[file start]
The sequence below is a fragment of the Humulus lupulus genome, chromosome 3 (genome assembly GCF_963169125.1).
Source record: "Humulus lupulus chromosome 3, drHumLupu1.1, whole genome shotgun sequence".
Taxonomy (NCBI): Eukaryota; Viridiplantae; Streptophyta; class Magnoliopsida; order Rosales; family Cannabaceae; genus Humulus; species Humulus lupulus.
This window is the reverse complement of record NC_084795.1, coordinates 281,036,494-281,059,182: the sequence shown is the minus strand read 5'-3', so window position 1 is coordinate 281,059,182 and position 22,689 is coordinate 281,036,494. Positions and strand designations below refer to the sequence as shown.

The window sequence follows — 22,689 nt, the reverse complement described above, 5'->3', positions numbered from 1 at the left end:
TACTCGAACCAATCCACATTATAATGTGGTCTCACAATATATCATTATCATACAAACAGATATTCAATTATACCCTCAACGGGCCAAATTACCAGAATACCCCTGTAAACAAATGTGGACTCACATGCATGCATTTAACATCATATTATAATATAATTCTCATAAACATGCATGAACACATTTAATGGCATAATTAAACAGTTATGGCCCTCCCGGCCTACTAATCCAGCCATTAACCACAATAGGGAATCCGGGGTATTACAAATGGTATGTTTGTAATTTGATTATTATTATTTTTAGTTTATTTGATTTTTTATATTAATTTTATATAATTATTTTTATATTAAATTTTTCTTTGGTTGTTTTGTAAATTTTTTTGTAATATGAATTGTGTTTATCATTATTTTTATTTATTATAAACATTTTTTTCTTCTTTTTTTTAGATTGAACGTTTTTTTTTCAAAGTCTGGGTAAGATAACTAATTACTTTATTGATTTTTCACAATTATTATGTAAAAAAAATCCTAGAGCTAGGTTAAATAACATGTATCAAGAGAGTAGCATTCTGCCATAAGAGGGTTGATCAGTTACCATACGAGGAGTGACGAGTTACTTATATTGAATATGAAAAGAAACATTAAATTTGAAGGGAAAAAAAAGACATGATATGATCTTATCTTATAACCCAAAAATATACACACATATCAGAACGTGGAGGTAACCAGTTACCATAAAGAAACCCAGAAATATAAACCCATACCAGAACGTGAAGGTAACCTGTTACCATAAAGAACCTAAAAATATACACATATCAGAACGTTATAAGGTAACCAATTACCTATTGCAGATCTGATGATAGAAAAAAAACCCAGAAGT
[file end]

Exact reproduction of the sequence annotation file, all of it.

The sequence below is a fragment of the Humulus lupulus genome, chromosome 3 (genome assembly GCF_963169125.1).
Source record: "Humulus lupulus chromosome 3, drHumLupu1.1, whole genome shotgun sequence".
Taxonomy (NCBI): Eukaryota; Viridiplantae; Streptophyta; class Magnoliopsida; order Rosales; family Cannabaceae; genus Humulus; species Humulus lupulus.
This window is the reverse complement of record NC_084795.1, coordinates 281,036,494-281,059,182: the sequence shown is the minus strand read 5'-3', so window position 1 is coordinate 281,059,182 and position 22,689 is coordinate 281,036,494. Positions and strand designations below refer to the sequence as shown.

The window sequence follows — 22,689 nt, the reverse complement described above, 5'->3', positions numbered from 1 at the left end:
TACTCGAACCAATCCACATTATAATGTGGTCTCACAATATATCATTATCATACAAACAGATATTCAATTATACCCTCAACGGGCCAAATTACCAGAATACCCCTGTAAACAAATGTGGACTCACATGCATGCATTTAACATCATATTATAATATAATTCTCATAAACATGCATGAACACATTTAATGGCATAATTAAACAGTTATGGCCCTCCCGGCCTACTAATCCAGCCATTAACCACAATAGGGAATCCGGGGTATTACAAATGGTATGTTTGTAATTTGATTATTATTATTTTTAGTTTATTTGATTTTTTATATTAATTTTATATAATTATTTTTATATTAAATTTTTCTTTGGTTGTTTTGTAAATTTTTTTGTAATATGAATTGTGTTTATCATTATTTTTATTTATTATAAACATTTTTTTCTTCTTTTTTTTAGATTGAACGTTTTTTTTTCAAAGTCTGGGTAAGATAACTAATTACTTTATTGATTTTTCACAATTATTATGTAAAAAAAATCCTAGAGCTAGGTTAAATAACATGTATCAAGAGAGTAGCATTCTGCCATAAGAGGGTTGATCAGTTACCATACGAGGAGTGACGAGTTACTTATATTGAATATGAAAAGAAACATTAAATTTGAAGGGAAAAAAAAGACATGATATGATCTTATCTTATAACCCAAAAATATACACACATATCAGAACGTGGAGGTAACCAGTTACCATAAAGAAACCCAGAAATATAAACCCATACCAGAACGTGAAGGTAACCTGTTACCATAAAGAACCTAAAAATATACACATATCAGAACGTTATAAGGTAACCAATTACCTATTGCAGATCTGATGATAGAAAAAAAACCCAGAAGT